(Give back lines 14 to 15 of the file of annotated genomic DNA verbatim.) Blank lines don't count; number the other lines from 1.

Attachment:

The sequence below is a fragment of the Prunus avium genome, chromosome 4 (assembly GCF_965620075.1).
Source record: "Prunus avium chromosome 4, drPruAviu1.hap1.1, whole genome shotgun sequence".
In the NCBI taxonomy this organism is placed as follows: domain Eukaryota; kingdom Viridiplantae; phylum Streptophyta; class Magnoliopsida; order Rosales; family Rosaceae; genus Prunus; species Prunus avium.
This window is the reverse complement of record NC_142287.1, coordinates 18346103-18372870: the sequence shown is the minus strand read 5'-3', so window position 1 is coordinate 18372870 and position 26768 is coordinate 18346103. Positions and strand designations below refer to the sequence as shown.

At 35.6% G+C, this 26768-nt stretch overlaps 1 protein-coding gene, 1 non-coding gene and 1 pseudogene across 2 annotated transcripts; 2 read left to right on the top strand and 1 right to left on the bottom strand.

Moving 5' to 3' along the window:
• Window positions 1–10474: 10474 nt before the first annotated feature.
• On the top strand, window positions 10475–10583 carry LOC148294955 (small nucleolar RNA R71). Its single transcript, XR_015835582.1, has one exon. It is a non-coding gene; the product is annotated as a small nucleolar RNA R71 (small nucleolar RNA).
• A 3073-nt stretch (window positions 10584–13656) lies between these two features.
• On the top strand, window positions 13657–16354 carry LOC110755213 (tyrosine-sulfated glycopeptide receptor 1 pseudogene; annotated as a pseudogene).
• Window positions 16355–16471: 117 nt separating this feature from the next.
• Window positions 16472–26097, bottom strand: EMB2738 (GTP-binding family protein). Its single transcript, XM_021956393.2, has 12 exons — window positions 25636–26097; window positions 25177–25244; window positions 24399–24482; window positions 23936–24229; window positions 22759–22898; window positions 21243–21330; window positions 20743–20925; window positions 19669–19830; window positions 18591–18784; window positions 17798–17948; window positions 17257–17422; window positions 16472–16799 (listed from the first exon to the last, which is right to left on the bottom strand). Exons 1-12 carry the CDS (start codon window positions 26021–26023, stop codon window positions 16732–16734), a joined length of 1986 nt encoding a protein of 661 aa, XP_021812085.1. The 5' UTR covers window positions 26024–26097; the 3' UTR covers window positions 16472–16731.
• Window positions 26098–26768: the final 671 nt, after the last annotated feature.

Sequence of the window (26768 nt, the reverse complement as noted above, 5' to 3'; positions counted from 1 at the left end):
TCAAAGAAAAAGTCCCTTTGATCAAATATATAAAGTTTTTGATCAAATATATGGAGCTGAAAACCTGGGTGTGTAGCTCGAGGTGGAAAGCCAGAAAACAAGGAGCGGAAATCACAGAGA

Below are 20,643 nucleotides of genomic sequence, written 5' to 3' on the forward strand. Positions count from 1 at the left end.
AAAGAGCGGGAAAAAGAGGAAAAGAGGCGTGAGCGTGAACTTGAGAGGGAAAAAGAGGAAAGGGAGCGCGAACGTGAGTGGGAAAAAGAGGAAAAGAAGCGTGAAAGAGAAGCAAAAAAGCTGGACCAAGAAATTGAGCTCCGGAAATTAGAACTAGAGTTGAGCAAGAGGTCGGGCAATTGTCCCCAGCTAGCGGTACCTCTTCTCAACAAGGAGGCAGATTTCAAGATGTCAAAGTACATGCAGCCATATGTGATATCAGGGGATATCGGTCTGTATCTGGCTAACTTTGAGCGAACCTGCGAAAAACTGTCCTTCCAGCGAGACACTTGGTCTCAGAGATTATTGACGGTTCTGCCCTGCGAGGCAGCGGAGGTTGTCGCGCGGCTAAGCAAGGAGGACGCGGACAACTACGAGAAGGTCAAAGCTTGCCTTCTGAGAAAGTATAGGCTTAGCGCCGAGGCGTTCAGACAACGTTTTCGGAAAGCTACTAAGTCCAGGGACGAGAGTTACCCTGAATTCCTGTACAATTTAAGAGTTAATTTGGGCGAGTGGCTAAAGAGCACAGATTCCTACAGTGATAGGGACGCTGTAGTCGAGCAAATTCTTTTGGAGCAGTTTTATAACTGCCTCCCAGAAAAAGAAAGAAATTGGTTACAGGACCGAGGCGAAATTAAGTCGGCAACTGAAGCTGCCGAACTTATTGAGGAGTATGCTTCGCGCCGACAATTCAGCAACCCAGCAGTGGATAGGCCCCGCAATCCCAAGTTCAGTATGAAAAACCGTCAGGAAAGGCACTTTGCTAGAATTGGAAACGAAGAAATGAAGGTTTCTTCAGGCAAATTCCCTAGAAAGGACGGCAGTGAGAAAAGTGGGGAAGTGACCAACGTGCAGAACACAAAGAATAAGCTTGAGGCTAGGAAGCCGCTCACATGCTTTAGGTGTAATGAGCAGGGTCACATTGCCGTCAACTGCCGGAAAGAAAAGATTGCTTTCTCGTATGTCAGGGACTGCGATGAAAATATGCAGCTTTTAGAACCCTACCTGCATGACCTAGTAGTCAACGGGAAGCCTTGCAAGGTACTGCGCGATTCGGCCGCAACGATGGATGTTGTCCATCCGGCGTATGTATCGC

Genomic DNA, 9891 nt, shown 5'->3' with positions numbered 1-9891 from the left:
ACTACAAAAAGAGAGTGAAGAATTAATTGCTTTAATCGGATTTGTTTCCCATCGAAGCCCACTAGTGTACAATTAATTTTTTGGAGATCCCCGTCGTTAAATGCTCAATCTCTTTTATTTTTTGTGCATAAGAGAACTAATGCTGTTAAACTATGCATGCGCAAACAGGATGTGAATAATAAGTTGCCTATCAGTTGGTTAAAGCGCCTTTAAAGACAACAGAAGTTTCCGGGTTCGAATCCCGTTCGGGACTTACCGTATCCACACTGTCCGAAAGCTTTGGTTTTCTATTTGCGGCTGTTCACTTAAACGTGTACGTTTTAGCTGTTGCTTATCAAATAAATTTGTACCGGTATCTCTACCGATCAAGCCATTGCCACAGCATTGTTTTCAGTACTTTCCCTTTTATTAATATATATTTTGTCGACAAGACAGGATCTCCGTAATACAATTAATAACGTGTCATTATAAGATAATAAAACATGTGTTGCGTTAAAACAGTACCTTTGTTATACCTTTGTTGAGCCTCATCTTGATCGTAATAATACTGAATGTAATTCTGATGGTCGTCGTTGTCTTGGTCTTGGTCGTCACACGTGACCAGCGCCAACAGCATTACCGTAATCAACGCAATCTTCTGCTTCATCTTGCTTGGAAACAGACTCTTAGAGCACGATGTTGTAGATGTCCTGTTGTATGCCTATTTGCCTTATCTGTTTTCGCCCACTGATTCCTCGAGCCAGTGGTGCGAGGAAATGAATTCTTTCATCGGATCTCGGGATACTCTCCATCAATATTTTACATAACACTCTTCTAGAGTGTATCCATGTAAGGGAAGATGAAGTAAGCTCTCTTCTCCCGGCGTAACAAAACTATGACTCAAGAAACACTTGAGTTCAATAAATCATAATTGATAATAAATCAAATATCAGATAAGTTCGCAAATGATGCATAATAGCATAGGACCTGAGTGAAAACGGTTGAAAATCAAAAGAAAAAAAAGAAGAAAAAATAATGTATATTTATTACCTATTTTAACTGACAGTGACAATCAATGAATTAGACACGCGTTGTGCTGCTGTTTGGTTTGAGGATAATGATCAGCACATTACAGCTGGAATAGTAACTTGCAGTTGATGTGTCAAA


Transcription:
Sequence of the window (26768 nt, the reverse complement as noted above, 5' to 3'; positions counted from 1 at the left end):
TCAAAGAAAAAGTCCCTTTGATCAAATATATAAAGTTTTTGATCAAATATATGGAGCTGAAAACCTGGGTGTGTAGCTCGAGGTGGAAAGCCAGAAAACAAGGAGCGGAAATCACAGAGA